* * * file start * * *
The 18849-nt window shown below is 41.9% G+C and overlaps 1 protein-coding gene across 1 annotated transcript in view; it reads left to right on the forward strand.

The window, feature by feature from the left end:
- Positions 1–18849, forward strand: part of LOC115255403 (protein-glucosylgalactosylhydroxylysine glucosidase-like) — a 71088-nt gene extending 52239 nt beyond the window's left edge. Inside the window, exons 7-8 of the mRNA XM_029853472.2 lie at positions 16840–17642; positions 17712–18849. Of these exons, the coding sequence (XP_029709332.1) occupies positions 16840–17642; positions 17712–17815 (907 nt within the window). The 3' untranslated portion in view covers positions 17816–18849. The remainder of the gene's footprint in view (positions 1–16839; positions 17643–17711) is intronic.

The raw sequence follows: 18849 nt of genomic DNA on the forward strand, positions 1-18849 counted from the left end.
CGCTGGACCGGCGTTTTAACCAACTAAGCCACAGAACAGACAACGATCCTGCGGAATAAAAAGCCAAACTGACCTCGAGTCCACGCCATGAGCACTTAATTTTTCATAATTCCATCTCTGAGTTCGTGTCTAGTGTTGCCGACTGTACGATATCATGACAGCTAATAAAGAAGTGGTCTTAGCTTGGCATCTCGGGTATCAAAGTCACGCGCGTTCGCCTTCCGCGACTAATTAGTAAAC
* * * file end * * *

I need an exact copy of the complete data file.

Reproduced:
The 18849-nt window shown below is 41.9% G+C and overlaps 1 protein-coding gene across 1 annotated transcript in view; it reads left to right on the forward strand.

The window, feature by feature from the left end:
- Positions 1–18849, forward strand: part of LOC115255403 (protein-glucosylgalactosylhydroxylysine glucosidase-like) — a 71088-nt gene extending 52239 nt beyond the window's left edge. Inside the window, exons 7-8 of the mRNA XM_029853472.2 lie at positions 16840–17642; positions 17712–18849. Of these exons, the coding sequence (XP_029709332.1) occupies positions 16840–17642; positions 17712–17815 (907 nt within the window). The 3' untranslated portion in view covers positions 17816–18849. The remainder of the gene's footprint in view (positions 1–16839; positions 17643–17711) is intronic.

The raw sequence follows: 18849 nt of genomic DNA on the forward strand, positions 1-18849 counted from the left end.
CGCTGGACCGGCGTTTTAACCAACTAAGCCACAGAACAGACAACGATCCTGCGGAATAAAAAGCCAAACTGACCTCGAGTCCACGCCATGAGCACTTAATTTTTCATAATTCCATCTCTGAGTTCGTGTCTAGTGTTGCCGACTGTACGATATCATGACAGCTAATAAAGAAGTGGTCTTAGCTTGGCATCTCGGGTATCAAAGTCACGCGCGTTCGCCTTCCGCGACTAATTAGTAAAC